Too many of the menacing cars I love kind of dare me to climb inside, bristling with enough power to light up a small Texas town.
Most look like serious jail-time on 20-inch black wheels – or worse.
I mean, just backing a Charger Hellcat out of the driveway can get suddenly violent for your lawn if you dip a little too deeply into the throttle.
So I should have been partly prepared for the spacey 2017 Lexus RX 450h, a hard-cut crossover that doesn’t generate much power, but looks a bit like a giant mutant fish.
Just like with my favorite cars, I never knew quite what to expect from the profoundly odd-looking RX. Would it dive into the nearest ocean or suddenly sail off into outer space, seeking its home planet?
The Lexus RX hybrid was the industry’s first luxury hybrid.
It was hard to dress for.
OK, that may be a bit extreme, but the RX is more, uh, highly stylized than any crossover I can recall – and some of its lines look sharp enough to cut.
As you may recall, the Lexus RX hybrid was the industry’s first luxury hybrid, arriving at dealerships in 2005 as an understated, well-groomed vehicle.
Since then, I guess, it spent a lot of time in L.A. and Austin.
Now an extrovert in a loud Hawaiian shirt and cowboy boots, the RX 450h sports a controversial giant spindle grille that looks like a cross between a cow-catcher and a contemporary picnic table.
Moreover, the metallic gray F-Sport model I had spread the bulk all around with a thick front overhang, a blocky, clumsy-looking bumper and over-sized headlamps that cut deeply into the front fenders.
Also, a sloping, raised hood eased down onto front fenders featuring militaristic, squared-off wheel-openings – and that’s also where the lines began.
One character-line shot off the back edge of the fender, sailing through the front door-handle. Another beneath the side windows drooped down and then curved back over the rear door-handle.
And yet a third line above the rocker panel rolled up to meet the leading edge of the rear fender.
The only time I’ve seen more lines was in my mirror on a bad Sunday morning.
Maybe I just don’t get the new RX.
Even the top had to squeeze into the picture, flashing one of those odd rear roof pillars that was partly blacked out and appeared to be floating off the body.
At least the thick, busy body rode on decent-sized gray 20-inch wheels wearing average 235/55 tires.
Still, beauty is in the eye of the beer-holder and maybe I just don’t get the new RX. (To be honest, I don’t get some of Beck’s songs, either.)
However, as a luxury hybrid, the 450h works pretty well, moved by a detuned 3.5-liter V-6 coupled with an electric motor on the rear axle to produce 308-horsepower.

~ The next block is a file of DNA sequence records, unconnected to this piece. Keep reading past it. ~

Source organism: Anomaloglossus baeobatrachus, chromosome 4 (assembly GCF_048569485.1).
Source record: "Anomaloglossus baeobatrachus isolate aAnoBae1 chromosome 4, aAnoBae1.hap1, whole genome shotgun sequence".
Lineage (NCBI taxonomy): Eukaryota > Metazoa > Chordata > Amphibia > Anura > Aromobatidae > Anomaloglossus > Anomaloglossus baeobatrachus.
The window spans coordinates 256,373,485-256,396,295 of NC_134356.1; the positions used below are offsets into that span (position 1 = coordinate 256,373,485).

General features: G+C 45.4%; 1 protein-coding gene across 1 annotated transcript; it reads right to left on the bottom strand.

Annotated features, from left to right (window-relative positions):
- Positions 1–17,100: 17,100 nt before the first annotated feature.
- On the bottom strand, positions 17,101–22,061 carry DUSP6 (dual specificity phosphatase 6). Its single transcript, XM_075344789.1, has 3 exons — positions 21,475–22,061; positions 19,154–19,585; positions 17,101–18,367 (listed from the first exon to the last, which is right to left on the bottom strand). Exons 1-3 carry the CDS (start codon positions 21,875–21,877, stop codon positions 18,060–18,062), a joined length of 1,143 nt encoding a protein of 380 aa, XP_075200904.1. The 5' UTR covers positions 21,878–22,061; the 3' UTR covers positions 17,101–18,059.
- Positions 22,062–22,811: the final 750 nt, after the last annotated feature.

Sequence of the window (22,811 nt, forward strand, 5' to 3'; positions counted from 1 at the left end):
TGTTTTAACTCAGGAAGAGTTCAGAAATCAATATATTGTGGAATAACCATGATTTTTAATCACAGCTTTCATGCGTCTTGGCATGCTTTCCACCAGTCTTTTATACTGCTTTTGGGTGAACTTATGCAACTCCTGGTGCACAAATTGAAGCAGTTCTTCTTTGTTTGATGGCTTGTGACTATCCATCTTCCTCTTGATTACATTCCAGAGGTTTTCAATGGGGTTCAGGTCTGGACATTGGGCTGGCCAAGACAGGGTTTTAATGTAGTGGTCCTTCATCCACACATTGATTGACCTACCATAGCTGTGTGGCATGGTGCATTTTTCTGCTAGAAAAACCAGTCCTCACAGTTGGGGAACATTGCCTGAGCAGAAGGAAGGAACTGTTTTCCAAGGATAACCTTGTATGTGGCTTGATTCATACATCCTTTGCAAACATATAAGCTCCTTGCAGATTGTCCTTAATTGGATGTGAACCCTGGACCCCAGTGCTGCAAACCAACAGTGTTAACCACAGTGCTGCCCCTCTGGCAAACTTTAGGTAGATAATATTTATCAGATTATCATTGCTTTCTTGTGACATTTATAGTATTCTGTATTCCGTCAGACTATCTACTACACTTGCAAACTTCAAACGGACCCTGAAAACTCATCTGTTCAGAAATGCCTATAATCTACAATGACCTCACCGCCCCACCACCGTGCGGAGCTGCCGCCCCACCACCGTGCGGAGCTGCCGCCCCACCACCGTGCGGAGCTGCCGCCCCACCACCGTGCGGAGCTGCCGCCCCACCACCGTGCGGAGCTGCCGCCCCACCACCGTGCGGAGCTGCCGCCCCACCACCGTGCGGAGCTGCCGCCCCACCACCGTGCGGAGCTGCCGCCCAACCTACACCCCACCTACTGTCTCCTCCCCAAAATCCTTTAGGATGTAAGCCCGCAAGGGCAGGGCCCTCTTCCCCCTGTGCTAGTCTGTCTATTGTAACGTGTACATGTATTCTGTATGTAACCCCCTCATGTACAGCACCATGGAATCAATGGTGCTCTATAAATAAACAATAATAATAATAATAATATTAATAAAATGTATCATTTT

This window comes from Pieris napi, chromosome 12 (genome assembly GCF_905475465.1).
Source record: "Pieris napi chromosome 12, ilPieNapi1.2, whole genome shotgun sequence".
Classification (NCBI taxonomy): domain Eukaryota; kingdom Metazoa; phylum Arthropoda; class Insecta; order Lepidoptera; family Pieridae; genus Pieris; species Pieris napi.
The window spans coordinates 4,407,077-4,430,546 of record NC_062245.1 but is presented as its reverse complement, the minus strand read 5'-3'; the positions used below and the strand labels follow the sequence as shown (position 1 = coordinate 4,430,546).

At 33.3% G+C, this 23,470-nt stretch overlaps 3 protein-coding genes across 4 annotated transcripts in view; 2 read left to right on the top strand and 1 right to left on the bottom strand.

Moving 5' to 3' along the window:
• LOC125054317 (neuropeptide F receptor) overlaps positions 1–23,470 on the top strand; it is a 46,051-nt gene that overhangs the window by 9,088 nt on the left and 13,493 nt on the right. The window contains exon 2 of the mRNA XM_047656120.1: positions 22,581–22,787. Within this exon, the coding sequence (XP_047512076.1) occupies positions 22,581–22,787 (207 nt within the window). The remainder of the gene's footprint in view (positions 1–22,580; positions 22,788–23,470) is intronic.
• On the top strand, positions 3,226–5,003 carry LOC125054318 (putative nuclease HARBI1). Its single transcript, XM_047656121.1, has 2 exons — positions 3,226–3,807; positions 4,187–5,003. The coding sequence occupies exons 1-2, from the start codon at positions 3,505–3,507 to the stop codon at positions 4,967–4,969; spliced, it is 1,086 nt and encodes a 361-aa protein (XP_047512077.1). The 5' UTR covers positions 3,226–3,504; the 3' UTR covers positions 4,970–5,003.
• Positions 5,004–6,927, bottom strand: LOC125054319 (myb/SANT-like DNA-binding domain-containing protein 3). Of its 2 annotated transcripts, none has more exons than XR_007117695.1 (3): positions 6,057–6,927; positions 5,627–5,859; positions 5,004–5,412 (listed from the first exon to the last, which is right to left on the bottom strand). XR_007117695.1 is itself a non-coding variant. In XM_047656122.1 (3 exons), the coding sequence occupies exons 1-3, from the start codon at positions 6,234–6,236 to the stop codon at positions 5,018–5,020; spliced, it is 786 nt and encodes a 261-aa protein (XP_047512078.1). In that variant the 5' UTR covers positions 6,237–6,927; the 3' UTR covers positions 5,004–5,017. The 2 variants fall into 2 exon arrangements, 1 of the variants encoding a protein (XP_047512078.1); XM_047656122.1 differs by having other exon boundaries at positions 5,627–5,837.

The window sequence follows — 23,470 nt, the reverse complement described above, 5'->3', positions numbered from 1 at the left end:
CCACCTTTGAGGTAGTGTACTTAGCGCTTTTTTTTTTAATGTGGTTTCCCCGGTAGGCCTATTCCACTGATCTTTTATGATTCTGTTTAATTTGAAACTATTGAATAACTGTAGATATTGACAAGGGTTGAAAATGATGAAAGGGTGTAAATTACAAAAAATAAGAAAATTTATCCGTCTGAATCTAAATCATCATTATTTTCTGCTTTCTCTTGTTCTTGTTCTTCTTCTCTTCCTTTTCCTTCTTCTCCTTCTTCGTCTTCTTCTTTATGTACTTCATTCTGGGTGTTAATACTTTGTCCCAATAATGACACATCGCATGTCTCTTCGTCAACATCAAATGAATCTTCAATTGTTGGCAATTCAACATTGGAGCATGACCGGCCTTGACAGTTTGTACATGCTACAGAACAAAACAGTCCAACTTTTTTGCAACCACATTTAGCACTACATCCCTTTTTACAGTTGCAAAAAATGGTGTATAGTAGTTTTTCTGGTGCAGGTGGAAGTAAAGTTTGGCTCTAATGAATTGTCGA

That set-up accounts for the 450h’s all-wheel-drive status – with the engine driving the front wheels and sparky spinning the rears.
Like many hybrids, a belt-and-pulley CVT “transmission” prone to droning puts the power to the pavement and should help the 450h achieve fuel economy of 31-miles per gallon in town and 28 on the highway.
If you don’t push it too hard, the RX feels plenty adequate.
If you don’t push it too hard, the RX feels plenty adequate, merging easily with traffic and getting quickly and quietly up to speed on boulevards.
Floor it, though, and the crossover’s CVT kind of moans – in protest? – as it seems to slowly gather momentum.
Actually, that’s mostly an illusion: The porky, 4,800-pound RX can hit 60-mph in a reasonable 7.1 seconds, according to Car and Driver.
It just sounds and feels slower.
Likewise, the steering and handling were fairly uninspiring as well – even with the optional F-Sport package. The steering felt light and a bit numb to me, while the RX’s dense, overly carved body leaned and moved around some in curves.
But then, most crossover-buyers care far more about how their vehicles ride and the RX moved confidently over our rocky streets, absorbing bumps pretty smoothly.
It also offered a refined, well-executed interior that fit its weighty $62,000 window-sticker – a place where you could come in from the cold of the exterior.
A two-tier dashboard in smooth, pliable plastic set the tone in the black interior of my 450h, wrapping around a slender 12-inch display screen that stood like a tablet from a recessed area in the center of the dash.
The RX 450h struck me as a vehicle designed by people thousands of miles apart – if not in different solar systems.
Beneath it, a clean horizontal panel provided knobs and buttons for the stereo and climate-control systems while the graceful mid-dash featured stitching on its edges.
The pliable dash-plastic wrapped around to the tops of nicely formed door panels with padded armrests.
More important, smooth black-leather seats with perforated centers and supportive bolsters added to the RX’s luxury credentials, offering excellent leg- and head-room in back.
In the end, the RX 450h struck me as a vehicle designed by people thousands of miles apart – if not in different solar systems.
The exterior seemed wildly exaggerated and foreboding, while the interior radiated fine mid-luxury class. And if you can get past that boring CVT, the RX delivers decent power and fuel economy as well.
Maybe it’s a way of having it all. Just take a deep breath, though, before you confront it in the garage.